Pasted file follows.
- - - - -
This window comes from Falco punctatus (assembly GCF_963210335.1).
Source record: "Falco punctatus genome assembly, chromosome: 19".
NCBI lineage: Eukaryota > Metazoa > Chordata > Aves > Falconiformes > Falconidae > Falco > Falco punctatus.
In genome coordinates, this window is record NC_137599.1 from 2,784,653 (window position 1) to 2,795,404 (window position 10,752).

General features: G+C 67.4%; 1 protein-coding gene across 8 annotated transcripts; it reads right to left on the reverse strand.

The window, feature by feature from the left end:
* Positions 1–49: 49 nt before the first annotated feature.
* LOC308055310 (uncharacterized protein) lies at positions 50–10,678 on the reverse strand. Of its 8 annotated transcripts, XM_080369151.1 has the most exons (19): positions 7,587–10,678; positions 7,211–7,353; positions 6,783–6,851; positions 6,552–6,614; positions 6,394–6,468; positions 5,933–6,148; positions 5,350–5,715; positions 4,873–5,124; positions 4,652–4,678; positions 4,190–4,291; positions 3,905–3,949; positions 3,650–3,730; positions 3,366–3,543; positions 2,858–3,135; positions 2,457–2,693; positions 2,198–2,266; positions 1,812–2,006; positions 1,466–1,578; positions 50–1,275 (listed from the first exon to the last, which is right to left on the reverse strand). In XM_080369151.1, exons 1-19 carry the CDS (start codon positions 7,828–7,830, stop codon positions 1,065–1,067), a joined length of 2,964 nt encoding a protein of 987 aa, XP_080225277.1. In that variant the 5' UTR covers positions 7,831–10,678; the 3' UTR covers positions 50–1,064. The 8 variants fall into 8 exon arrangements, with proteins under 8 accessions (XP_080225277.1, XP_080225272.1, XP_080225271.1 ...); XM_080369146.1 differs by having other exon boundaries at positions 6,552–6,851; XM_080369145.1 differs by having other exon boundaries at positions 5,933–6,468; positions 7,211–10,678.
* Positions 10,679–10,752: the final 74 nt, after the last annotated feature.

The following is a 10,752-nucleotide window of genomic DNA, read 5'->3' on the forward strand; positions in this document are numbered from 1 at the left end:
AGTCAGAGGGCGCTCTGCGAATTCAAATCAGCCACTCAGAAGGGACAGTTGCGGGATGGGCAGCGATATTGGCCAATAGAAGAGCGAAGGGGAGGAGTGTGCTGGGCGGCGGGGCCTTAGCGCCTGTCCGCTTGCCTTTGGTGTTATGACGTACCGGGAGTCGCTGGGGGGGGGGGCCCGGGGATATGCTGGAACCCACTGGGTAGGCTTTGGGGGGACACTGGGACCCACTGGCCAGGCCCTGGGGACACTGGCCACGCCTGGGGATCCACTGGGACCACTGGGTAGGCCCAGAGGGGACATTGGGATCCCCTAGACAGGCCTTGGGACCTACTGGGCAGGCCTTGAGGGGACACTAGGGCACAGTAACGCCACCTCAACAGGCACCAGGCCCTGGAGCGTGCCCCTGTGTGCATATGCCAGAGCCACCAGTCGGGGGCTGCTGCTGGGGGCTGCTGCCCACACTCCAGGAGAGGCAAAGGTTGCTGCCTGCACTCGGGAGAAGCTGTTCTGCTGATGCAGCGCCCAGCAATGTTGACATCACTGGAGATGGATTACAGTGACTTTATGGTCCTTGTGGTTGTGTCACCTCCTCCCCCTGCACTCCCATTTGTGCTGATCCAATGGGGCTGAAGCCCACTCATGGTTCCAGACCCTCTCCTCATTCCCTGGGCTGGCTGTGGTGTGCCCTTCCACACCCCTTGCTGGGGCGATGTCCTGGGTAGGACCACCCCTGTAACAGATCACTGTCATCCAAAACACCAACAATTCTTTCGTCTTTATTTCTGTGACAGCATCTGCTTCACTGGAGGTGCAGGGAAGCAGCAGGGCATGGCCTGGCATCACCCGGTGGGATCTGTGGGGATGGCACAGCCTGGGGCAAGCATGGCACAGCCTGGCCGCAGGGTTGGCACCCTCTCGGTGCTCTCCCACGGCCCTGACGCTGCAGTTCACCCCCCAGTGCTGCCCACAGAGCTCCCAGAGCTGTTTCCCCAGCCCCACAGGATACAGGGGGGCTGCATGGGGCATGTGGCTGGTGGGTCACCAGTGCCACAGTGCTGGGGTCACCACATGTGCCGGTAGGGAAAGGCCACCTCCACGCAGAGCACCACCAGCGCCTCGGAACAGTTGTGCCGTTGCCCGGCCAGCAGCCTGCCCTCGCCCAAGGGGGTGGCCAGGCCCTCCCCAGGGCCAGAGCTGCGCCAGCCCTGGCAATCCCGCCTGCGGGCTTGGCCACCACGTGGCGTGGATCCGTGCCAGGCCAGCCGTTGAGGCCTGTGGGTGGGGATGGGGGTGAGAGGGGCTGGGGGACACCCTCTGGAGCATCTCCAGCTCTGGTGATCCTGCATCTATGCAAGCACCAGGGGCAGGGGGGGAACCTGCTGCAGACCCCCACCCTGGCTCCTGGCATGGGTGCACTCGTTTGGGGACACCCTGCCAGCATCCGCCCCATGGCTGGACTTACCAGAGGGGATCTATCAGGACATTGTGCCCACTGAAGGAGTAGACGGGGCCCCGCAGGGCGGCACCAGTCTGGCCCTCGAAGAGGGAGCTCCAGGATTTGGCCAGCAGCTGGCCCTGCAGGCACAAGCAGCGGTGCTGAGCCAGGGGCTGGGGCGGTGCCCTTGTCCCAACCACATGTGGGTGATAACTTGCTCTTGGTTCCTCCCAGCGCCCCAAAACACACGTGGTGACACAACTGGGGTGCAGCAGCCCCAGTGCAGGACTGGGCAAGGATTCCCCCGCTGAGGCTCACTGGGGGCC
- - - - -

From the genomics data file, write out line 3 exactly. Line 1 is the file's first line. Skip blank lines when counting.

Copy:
NCBI lineage: Eukaryota > Metazoa > Chordata > Aves > Falconiformes > Falconidae > Falco > Falco punctatus.